Interview: Daniel Bernhardt (‘Skylines’)

I have been watching Daniel Bernhardt tear up the screen for almost 20 years, be it in DTV action vehicles or genre TV shows or huge theatrical blockbusters. To say that getting to speak with him was a pleasure would be an understatement. I was excited to talk to the man and, to my absolute delight, he was just as excited to talk to me about Skylines, action flicks, his early career, movie fights, acting, and so much more…

Before we get started, I’d like to say that I’m a big fan. I’ve been watching your work for going on 25 years. From the Bloodsport films and Perfect Target to your TV work with Mortal Kombat: Konquest and Barry, plus all of you big Hollywood stuff.

Oh my god! Thank you so much! That is so cool!

I’m super excited to talk to you today! With such a long and diverse career, what keeps you excited about the business as a performer and what drew you to Skylines?

I love what I do. I am somebody who found what I’m meant to do and I’m just very, very lucky after 25 years that I’m still working. I work really hard, I train every day, I study every day, I do my exercises every day, and I hustle. I try to get new jobs, so when I got the call for Skylines, I was so stoked. [My agent] said “Hey, they want to offer you this part.” I met with Liam, he pitched me what he wanted to do, and he was a big fan of my work. I was a big fan of his work too. We met up in Berlin and I was just super excited to part of such a huge franchise and also playing like a real character. Having a dialogue. I was the third lead in the movie, so it was really, really cool for me.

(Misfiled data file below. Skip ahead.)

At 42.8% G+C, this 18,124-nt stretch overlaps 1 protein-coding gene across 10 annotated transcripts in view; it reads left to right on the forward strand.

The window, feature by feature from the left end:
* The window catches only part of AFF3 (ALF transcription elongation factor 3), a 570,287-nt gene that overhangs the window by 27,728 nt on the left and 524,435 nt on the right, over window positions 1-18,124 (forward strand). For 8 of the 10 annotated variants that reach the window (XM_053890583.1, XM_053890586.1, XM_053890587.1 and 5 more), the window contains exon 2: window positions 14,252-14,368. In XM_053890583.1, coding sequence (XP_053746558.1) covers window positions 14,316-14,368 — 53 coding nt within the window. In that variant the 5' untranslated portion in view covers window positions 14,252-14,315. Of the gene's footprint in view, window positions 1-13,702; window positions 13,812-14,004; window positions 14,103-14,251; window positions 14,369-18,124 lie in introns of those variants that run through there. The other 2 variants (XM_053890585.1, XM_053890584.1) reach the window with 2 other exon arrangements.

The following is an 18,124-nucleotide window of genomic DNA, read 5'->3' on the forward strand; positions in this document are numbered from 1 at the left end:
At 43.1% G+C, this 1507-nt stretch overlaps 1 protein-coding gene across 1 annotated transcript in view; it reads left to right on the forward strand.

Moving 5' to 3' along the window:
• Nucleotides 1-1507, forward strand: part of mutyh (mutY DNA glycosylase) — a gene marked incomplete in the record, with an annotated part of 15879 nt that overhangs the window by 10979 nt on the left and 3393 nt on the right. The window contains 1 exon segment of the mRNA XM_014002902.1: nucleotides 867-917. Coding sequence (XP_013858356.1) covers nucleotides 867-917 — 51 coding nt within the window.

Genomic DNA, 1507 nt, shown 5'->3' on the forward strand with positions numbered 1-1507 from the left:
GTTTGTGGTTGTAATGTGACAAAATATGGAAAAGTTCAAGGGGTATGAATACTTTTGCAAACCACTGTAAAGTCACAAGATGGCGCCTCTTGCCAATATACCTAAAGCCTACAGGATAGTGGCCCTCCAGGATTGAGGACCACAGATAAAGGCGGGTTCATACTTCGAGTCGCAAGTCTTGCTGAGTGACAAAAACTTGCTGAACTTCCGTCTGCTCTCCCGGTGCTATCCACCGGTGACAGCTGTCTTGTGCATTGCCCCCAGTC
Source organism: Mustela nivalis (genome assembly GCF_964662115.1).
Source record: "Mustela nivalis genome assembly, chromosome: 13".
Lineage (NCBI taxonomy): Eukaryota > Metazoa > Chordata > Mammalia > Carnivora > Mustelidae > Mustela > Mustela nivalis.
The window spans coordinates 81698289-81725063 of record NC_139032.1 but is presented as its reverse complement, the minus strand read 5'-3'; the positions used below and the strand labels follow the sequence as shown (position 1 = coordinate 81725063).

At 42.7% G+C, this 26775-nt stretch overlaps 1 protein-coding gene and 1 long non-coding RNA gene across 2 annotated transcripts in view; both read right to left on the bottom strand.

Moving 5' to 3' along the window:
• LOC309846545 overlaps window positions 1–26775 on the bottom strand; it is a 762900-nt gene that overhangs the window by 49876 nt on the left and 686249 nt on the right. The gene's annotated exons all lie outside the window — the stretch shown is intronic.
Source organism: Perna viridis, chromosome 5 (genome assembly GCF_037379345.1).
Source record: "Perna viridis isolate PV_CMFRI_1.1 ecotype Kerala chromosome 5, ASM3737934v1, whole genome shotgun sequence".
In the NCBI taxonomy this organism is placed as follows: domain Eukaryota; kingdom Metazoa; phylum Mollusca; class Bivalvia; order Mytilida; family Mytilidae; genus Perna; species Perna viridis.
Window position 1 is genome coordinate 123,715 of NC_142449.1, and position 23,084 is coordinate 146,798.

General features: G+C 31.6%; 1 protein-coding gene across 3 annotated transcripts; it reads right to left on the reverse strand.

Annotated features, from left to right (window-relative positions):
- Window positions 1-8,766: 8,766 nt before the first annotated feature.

I was really excited when I realized how big your part was. I’ve often referred to you as an “action character actor”. No matter what the project is or how much I am enjoying it, whenever I see you or your name pop up on screen, I know I’m in good hands for your scenes. I have to imagine it’s not easy for any actor to make their mark in character parts, whether they are bigger or smaller roles. I’m sure that goes double for action-oriented fare where you also have to differentiate yourself as a fighter on top of that. How do you approach each role, whether it’s a hero or a villain, both as an actor and a martial artist?